Amphiphilic compounds possessing both hydrophilic and lipophilic group could exhibit improved cellular permeability, and therefore, several amphiphilic derivatives of PBN such as the fluorinated amphiphilic PBN conjugate FAPBN (Figure 1), have been developed as potential therapeutic agents (23, 24) or modification of these amphiphiles with technetium-chelating sites has found application as non-proteic probes for hepatocyte PET imaging (25). However, amphiphilic compounds with a long hydrogenated tail (i.e., 8 carbons or more) are detergent by nature and lead to disruption of cell membranes when used above their critical micellar concentration (cmc). This limitation is overcome with the use of fluorinated tails. Indeed, perfluorinated amphiphiles have very little cytolytic effect compared to hydrogenated amphiphiles due to the non miscibility of the fluorinated chain with the hydrogenated chain of phospholipids (26). Because of their lyophobic properties, surfactants with fluorinated chains do not partition well into biological membrane and therefore are expected to cross cell membrane easily without inducing toxicity.
As additional potential benefits brought by fluorinated compounds, one can expect a prolonged in vivo half-life (27), enhanced bioavailability (23, 28) as well as detection via 19F NMR for pharmacokinetic monitoring (29). Indeed, highly fluorinated amphiphilic amino acids have been shown to increase the protective activity of different antioxidants and particularly that of nitrones (23) without demonstrating any cytotoxicity. Increasing nitrone bioavailability through improved cellular permeability may offer a more robust pharmacological activity in in vitro and in vivo models (30-35). Selective targeting is usually achieved by conjugating the nitrones to target-specific ligands. In addition to the type of ligands that are tethered to nitrones, it has been demonstrated that the nature of the linker group also affects its bioactivity (23). Therefore, the nature of the linker group, the target specificity as well as the efficiency of radical trapping have to be considered in the design of new spin traps with improved antioxidant properties.
While cyclic nitrones such as DMPO (36) and 5-diethoxyphosphoryl-5-methyl-1-pyrroline-N-oxide (DEPMPO) (37) have been widely employed as spin trapping agents with more superior properties than that of PBN-type nitrones in terms of reactivity to O2•− and HO2•, there is no reported study on cyclic nitrones conjugated to amphiphilic groups. Moreover, the nature of HO2• addition to PBN and its derivatives was found to be electrophilic, while the addition of O2•− to PBN-type compounds is only weakly electrophilic (18), in contrast to the O2•− addition to DMPO-type compounds which is nucleophilic in nature (17). It is therefore important to investigate the relative cytoprotective properties of these two major types of nitrones against some oxidants. Herein, we report the synthesis of a new fluorinated amphiphilic cyclic nitrone, FAMPO (Figure 1). The self-aggregation behavior of FAMPO in water, its spin trapping properties as well as its cytoprotective property against various oxidants were investigated and compared to that of FAPBN.
The precursors AcO-FAC (23) and CMPO (38) were prepared according to published procedures. All reagents were used as purchased without further purification. All solvents were distilled and dried according to standard procedures. TLC analyses were performed on silica gel 60F254 pre-coated sheets and detection was carried out using UV light (254 nm), ninhydrin solution (for amine-containing compound detection) or p-anisaldehyde stain (for glycolipid detection) with heating at 150 °C. Flash column and size exclusion chromatography were carried out using silica gel (200-400 mesh) and Sephadex LH 20 resin, respectively. Infrared spectra were recorded as pressed solids using an attenuated total reflectance IR spectrometer. 1H, 19F and 13C NMR spectra were recorded using either 400 or 250 MHz spectrometer.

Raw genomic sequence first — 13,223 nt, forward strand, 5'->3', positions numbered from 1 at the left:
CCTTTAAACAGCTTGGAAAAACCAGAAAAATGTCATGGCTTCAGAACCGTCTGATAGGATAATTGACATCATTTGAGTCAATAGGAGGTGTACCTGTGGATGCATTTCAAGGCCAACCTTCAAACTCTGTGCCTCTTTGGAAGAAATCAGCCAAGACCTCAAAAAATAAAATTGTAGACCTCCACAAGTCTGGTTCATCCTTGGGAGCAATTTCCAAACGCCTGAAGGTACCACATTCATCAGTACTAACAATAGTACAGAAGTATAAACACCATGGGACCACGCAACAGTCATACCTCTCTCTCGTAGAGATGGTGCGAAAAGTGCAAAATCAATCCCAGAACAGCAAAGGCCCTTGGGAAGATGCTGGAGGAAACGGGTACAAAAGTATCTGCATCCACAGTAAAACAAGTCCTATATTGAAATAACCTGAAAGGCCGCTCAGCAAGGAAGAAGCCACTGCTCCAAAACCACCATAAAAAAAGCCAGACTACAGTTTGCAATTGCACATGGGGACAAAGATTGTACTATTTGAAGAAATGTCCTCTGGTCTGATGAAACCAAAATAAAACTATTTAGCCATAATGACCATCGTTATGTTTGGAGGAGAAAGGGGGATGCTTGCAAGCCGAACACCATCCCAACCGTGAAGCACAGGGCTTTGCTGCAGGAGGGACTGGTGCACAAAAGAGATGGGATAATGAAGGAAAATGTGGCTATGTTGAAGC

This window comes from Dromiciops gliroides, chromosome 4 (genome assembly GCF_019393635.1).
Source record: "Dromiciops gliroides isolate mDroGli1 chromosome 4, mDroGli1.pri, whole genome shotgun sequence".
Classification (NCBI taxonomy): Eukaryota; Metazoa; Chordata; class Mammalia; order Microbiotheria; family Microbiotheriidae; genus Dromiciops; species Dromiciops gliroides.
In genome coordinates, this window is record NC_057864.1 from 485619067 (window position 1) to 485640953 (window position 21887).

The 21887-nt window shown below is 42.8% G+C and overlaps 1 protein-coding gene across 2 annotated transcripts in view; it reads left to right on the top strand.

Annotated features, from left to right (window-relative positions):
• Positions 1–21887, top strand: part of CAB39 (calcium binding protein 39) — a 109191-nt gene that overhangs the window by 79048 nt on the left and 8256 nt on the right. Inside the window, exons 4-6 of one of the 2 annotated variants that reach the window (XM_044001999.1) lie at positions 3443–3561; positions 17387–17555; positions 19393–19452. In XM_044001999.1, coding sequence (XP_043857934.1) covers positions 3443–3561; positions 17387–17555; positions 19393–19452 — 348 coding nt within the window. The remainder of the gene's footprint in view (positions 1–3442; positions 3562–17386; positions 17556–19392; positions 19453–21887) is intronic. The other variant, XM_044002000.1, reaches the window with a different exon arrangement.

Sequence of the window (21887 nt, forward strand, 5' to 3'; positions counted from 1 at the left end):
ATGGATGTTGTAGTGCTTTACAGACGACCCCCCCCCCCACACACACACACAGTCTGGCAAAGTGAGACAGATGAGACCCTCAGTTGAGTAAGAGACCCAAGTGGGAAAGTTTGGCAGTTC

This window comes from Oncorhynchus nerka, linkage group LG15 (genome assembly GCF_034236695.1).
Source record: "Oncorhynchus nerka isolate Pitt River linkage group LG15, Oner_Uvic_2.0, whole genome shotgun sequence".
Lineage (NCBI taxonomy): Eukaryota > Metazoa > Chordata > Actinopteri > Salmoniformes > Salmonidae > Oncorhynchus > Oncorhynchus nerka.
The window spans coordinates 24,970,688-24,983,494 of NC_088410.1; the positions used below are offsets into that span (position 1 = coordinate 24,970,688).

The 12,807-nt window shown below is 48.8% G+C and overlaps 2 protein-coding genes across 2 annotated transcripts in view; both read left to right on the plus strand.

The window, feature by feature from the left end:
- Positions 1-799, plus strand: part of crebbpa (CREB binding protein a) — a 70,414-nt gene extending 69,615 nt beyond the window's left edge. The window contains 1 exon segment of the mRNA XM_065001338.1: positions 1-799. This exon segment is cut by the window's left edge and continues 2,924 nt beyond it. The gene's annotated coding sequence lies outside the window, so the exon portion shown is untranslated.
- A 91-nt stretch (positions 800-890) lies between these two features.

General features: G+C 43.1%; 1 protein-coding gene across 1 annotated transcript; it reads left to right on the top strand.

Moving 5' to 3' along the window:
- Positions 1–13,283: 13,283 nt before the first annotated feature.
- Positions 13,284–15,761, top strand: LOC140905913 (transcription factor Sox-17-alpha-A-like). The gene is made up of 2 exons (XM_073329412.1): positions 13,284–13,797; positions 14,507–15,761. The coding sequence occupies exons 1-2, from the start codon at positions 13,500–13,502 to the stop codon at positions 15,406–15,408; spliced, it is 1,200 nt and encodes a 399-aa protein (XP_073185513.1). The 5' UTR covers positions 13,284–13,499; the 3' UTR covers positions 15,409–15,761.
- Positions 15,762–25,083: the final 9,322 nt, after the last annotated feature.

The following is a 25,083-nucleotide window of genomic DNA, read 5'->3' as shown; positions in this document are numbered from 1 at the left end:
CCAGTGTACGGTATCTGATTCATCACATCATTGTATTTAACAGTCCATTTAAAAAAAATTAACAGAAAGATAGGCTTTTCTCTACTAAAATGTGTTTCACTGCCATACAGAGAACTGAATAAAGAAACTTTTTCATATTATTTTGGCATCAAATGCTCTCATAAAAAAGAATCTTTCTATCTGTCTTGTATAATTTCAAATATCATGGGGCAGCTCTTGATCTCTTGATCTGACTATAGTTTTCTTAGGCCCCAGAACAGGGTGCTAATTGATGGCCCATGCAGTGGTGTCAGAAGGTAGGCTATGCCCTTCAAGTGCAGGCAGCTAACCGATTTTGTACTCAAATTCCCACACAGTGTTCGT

To a solution of AcO-FAC (180 mg, 0.138 mmol) in ethanol/acetic acid (99:1 v/v), 15 mg of 10% Pd/C was slowly added at 0 °C. The mixture was transferred to a Parr apparatus and catalytic hydrogenation was performed for 12 h at 7 bar pressure. The crude mixture was filtered through Celite pad and the solvent was evaporated in vacuo. Under N2 atmosphere, the resulting amino compound dissolved in a minimum amount of dry CH2Cl2 was added, to a solution of CMPO (27 mg, 0.187 mmol), EDC (35 mg, 0.187 mmol), HOBt (5 mg, 0.035 mmol) also in dry CH2Cl2 containing 2 drops of TEA (pH ~ 8-9). The reaction mixture was stirred and the progress of reaction was monitored by TLC (EtOAc/MeOH/H2O 7:2:1 v/v/v for monitoring AcO-FAC consumption and MeOH/CH2Cl2 10:1 v/v for monitoring compound formation) until all of the AcO-FAC was consumed. Solvent was immediately removed in vacuo and the crude mixture was purified by flash column chromatography using CH2Cl2./MeOH (94:6 v/v) as eluent to give AcO-FAMPO (120 mg, 0.093 mmol, 67% yield) as a white solid. 1H NMR (400 MHz, CDCl3) δ 1.24 (t, J = 6.8 Hz, 2H), 1.35 (m, 2H), 1.57-1.65 (m, 4H), 1.71 (d, J = 7.2 Hz, 2H), 1.89 (m, 2H), 2.00-2.30 (m, 20 H), 2.30-2.47 (m, 3H), 2.68 (m, 2H), 3.05 (m, 1H), 3.20-3.40 (m, 2H), 3.58 (m, 2H), 3.77 (m, 1H), 3.92 (m, 1H), 4.10 (m, 2H), 4.22 (m, 3H), 4.60 (m, 2H), 5.03 (m, 1H), 5.17 (m, 2H), 5.36 (m, 2H), 5.62 (m, 1H), 6.76 (m, 1H), 6.86 (m, 1H), 7.08 (m, 1H), 8.37-8.49 (m, 1H). HRMS calcd for C48H61F13N4O22Na (M+Na+) m/z 1315.3468, found 1315.3406.